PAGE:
Tech Thursday

Today’s Tech Thursday will cover how to control a stepper motor using a stepper motor driver and an Arduino. Stepper motors have the useful property of moving through discrete, precise angular steps, allowing them to be positioned without any encoder feedback required. They also tend to be less expensive than servos, making them a good option for position control.

System Overview

System Overview

Stepper Motor Wiring

How to go about wiring a stepper motor depends on the number of wires it has. If you have the datasheet for the motor it’s easy, if not you may need to do some trial and error. The datasheet will usually have diagrams for wiring in series or parallel. Series is the most common configuration, so go with this if you’re unsure. See this page for more information on wiring and troubleshooting of stepper motors: http://www.reprap.org/wiki/Stepper_wiring.

Stepper Motor Driver

A stepper motor driver can handle the motor coil control and usually takes as inputs a step signal and a direction signal. The step signal is a pulse train, and the driver aims to move the stepper motor through one angular step for each pulse received. The number of steps per one motor revolution is dependent on the motor; common values are 100 or 200 steps/revolution (3.6 or 1.8 degrees/rev). If you notice the stepper motor motion is rough or causes a lot of vibration, you can try microstepping to smooth things out. This will be a setting on the driver which allows you to move the motor by 1 step for every e.g. 5 or 10 step inputs and is usually set via dip switches. This leads to much smoother motion at low speeds but requires a larger frequency input to be generated. The direction input is a simple high/low digital signal indicating whether the motor should be spun forward or reverse.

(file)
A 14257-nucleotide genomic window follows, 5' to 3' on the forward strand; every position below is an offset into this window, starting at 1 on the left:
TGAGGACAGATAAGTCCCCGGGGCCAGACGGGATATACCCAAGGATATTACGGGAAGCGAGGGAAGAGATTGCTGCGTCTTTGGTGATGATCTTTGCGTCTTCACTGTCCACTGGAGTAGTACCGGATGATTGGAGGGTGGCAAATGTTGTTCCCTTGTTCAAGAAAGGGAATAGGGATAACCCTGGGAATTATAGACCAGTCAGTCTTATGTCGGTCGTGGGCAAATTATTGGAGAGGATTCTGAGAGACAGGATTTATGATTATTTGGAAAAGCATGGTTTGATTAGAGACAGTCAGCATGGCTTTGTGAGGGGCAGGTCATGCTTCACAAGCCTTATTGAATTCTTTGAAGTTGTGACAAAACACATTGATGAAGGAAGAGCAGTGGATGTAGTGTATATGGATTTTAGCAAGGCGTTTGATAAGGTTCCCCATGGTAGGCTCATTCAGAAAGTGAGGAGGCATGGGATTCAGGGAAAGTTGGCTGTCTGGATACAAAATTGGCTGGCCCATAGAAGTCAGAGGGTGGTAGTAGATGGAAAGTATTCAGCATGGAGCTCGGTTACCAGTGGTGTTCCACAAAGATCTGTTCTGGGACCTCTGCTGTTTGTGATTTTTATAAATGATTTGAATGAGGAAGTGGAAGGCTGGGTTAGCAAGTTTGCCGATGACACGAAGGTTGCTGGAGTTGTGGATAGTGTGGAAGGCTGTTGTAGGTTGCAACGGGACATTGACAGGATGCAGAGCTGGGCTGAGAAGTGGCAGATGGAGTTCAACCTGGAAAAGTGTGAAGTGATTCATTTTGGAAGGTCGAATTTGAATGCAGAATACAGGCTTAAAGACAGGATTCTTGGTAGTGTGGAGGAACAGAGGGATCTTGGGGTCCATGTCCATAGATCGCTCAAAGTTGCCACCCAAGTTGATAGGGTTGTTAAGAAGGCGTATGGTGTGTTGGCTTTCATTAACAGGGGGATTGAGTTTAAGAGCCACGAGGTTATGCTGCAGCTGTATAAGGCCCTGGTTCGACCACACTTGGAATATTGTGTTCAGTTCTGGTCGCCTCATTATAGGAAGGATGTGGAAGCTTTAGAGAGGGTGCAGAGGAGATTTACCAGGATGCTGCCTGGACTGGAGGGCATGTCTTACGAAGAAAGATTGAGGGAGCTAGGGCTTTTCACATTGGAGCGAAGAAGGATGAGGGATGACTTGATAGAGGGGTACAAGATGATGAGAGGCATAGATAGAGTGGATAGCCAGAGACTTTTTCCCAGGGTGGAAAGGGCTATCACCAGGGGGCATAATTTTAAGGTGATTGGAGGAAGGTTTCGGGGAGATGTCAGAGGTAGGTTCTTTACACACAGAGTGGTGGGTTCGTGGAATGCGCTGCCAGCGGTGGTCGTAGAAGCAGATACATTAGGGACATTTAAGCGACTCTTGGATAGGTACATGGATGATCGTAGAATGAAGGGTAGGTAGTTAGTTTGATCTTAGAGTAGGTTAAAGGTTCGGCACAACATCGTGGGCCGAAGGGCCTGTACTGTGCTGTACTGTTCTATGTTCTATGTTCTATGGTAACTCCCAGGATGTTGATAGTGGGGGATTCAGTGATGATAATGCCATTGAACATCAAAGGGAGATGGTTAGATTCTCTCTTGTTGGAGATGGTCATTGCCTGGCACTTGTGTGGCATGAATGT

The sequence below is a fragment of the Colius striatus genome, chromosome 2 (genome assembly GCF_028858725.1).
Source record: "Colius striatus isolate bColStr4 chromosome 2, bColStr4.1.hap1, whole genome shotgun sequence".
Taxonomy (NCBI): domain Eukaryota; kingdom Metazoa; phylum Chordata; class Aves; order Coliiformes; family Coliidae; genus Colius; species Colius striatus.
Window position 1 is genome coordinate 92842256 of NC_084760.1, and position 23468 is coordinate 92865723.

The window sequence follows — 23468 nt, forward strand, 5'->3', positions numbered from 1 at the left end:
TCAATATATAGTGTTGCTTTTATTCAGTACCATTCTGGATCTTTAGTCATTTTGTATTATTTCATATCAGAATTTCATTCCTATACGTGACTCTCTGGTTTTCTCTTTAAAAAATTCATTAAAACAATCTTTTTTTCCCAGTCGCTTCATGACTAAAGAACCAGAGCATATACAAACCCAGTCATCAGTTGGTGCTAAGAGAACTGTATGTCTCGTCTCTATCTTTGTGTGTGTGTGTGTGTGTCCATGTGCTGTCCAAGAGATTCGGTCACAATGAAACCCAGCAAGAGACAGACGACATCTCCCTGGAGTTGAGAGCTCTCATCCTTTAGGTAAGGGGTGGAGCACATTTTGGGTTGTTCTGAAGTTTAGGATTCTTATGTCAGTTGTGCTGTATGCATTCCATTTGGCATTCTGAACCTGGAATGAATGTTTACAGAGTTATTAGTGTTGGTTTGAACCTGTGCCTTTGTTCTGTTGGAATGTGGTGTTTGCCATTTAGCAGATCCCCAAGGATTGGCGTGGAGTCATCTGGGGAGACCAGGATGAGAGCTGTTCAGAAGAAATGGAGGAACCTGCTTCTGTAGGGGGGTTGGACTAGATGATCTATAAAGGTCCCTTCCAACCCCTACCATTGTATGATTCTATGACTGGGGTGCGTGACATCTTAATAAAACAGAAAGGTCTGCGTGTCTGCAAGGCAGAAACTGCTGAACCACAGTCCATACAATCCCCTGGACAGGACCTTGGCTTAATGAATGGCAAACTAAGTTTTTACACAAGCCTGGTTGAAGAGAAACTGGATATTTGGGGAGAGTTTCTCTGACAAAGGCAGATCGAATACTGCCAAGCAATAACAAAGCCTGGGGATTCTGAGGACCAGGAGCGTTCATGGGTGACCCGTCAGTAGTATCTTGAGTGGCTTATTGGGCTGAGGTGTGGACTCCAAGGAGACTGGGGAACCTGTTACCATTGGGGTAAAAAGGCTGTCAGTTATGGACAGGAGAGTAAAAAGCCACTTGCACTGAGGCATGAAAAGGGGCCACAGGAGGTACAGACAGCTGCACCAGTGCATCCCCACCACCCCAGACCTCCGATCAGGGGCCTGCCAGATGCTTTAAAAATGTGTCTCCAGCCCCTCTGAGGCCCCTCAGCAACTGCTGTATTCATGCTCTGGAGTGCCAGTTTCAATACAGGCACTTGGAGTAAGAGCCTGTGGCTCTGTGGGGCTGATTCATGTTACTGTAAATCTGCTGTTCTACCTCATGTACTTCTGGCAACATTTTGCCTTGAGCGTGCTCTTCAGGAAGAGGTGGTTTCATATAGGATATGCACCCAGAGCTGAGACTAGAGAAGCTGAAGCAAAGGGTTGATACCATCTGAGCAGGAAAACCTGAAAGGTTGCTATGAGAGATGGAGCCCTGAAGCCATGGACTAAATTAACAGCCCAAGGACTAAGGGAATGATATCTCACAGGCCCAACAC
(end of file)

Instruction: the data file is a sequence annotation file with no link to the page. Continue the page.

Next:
Arduino Pulse Train Generation

The objective of the pulse train is to produce a frequency that corresponds to a desired stepper motor speed. At higher speeds, the pulse train will need to ramp up to the target frequency, as a stepper motor will not be able to instantly jump to a fast speed – there must be an acceleration period. It should also ramp down to zero to avoid a harsh stop. You’ll need to experiment with the system to figure out how quickly you can accelerate the motor. The driver will also have a minimum pulse width (in units of time, e.g. 10 µS) that will need to be exceeded for proper operation. Having access to an oscilloscope will help greatly in setting up your code.

There are several approaches to generating a pulse train from an Arduino, including analogWrite(), bit-banging, and PWM register management. For a detailed guide on these methods you can read http://www.arduino.cc/en/Tutorial/SecretsOfArduinoPWM, but I will discuss them briefly and in the context of stepper motors here.

Fig: Example Pulse Train

Fig: Example Pulse Train

analogWrite() Method

Using the command analogWrite(pin, duty_cycle[0-255]) will output a square waveform on one of the Arduino’s PWM pins (3, 5, 6, 9, 10, or 11). This is dead simple but unfortunately is not very useful for controlling stepper motors. The problem is that this approach provides no control over the PWM frequency, which is fixed at either 490 or 980 Hz depending on which pin is used. This means only one motor speed is possible using analogWrite(), and depending on the microstep settings your motor may not even be able to accelerate fast enough to match this speed.

Bit-Banging